Warning Signs of Financial Trouble

September 24th, 2014 at 7:30 am

Bankruptcy Financial TroubleAll of us struggle with finances at one time or another. However, for many people, that struggle may become overwhelming and feel as if it is never-ending. For those people, bankruptcy can often be the first step to gain control over their financial future.

There are certain signs that financial advisors point to as red flags that your debt has become unmanageable and bankruptcy should be considered. These signs include:

  • The balance of your credit card debt continues to increase, yet your monthly income is either staying the same or has decreased;
  • You pay only the minimum amount due on your credit cards. Some months, you pay even less than the minimum or completely miss the payment;
  • You have multiple credit cards and they all have balances on them;
  • When you receive an offer for a new credit card, you immediately apply;
  • You are using credit cards to pay credit card bills. If you have applied for a credit card, only to take cash advances in order to pay other credit card bills, that is a definite red flag to serious financial trouble;
  • You are close to or at the limit on most or all of your credit cards;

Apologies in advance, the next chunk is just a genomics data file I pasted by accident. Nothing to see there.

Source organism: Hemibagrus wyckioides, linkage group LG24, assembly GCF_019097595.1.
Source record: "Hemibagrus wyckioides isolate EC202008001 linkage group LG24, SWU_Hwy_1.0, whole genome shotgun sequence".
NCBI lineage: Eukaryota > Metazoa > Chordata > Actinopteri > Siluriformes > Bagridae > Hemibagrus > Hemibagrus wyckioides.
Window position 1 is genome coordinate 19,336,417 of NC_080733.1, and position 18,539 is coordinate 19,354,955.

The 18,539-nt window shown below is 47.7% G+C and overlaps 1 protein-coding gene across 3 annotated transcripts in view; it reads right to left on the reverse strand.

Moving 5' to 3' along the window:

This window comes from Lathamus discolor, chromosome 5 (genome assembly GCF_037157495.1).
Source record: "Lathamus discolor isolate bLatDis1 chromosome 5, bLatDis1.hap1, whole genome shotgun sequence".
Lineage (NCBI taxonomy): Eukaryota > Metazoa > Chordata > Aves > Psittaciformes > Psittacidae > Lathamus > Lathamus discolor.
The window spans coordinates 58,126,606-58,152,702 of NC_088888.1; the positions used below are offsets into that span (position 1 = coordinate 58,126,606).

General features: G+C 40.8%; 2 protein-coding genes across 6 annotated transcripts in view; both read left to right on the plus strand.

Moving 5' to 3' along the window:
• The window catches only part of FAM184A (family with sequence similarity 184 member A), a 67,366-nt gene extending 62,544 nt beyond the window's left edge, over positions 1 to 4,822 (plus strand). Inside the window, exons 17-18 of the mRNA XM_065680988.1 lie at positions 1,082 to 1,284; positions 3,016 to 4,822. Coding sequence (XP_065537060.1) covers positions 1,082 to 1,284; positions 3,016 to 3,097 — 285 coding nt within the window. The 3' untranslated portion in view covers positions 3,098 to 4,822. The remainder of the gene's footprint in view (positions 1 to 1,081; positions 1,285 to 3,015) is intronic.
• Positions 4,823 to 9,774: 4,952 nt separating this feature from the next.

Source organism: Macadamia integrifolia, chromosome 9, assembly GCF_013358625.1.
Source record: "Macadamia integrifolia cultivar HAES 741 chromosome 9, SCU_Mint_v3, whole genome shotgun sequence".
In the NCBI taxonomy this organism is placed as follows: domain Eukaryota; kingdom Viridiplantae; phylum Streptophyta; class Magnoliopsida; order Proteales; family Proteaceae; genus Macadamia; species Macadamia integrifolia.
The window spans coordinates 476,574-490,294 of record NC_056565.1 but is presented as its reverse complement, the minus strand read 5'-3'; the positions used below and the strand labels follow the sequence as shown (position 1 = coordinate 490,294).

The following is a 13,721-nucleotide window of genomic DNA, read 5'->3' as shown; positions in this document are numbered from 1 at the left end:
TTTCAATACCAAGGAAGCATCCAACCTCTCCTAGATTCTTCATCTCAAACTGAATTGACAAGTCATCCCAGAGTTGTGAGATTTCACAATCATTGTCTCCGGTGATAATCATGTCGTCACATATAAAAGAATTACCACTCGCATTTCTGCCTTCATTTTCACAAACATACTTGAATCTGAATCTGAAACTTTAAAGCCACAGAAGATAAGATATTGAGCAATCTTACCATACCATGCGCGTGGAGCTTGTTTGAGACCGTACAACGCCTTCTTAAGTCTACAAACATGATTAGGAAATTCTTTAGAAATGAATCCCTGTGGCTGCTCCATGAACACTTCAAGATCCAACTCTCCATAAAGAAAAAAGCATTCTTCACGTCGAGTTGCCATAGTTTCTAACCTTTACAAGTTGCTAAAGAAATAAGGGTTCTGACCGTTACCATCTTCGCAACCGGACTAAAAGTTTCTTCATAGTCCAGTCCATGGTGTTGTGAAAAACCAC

• You are charging more each month on your cards than you are sending in for your monthly payment;
  • You are using your cards to purchase food, gas, utility bills and other life necessities;
  • Your credit cards are no longer used for ‘extras’ or for convenience sake. Instead, you are using them because you do not have any money;
  • The phone is ringing and letters piling up in your mailbox about your late bill payments;
  • You do not know the true amount of what your total credit card debt is, and you do not want to know.

If you recognize your situation in this list, then it may be time to consult with an experienced San Antonio bankruptcy attorney. Find out what your best options may be to help and get you back on the road to financial recovery.

Qualifying for Chapter 7 Bankruptcy

September 4th, 2014 at 10:35 am

Chapter 7 bankruptcyIn order to qualify for Chapter 7 bankruptcy, the U.S. Bankruptcy Court requires a person to pass a “means test.” This means test will determine if your Chapter 7 bankruptcy should be dismissed or if you should actually be filing for Chapter 13 bankruptcy.

In order to pass the means test, the courts look at your income for the prior six months before you filed for bankruptcy and then doubles that figure. That amount must be below the median level for the state you live in. In Texas, the annual median income is as follows:

  • Single person household: $41,960
  • Two person household: $57,121
  • Three person household: $60,440
  • Four person household: $69,570
  • Add $8,100 per person over four

If your income falls below the median, then you should have no problems qualifying for Chapter 7 bankruptcy. If it goes above, then a qualified bankruptcy attorney can go over what other options you may have.